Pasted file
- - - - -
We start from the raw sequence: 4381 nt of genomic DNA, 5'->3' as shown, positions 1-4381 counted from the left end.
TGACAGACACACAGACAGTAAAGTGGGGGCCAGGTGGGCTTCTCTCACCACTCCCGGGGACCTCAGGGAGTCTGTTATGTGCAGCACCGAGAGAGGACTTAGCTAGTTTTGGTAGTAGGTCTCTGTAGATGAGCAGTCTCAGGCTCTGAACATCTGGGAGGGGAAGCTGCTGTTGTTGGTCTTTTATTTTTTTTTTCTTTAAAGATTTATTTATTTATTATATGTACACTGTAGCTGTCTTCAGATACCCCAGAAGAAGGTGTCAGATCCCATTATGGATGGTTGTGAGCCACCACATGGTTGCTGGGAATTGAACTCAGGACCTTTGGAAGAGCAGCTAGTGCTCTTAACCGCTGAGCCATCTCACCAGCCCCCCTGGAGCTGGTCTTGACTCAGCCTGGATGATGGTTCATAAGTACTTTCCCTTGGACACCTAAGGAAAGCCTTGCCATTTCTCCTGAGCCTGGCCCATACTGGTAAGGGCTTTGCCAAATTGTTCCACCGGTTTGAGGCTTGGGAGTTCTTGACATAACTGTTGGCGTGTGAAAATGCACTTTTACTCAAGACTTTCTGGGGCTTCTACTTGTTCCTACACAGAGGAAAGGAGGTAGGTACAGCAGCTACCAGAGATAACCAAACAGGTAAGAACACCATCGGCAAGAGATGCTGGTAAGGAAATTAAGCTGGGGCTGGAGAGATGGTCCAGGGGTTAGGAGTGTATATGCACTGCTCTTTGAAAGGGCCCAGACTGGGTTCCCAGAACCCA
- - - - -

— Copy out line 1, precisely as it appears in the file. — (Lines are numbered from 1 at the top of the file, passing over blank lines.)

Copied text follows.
We start from the raw sequence: 4381 nt of genomic DNA, 5'->3' as shown, positions 1-4381 counted from the left end.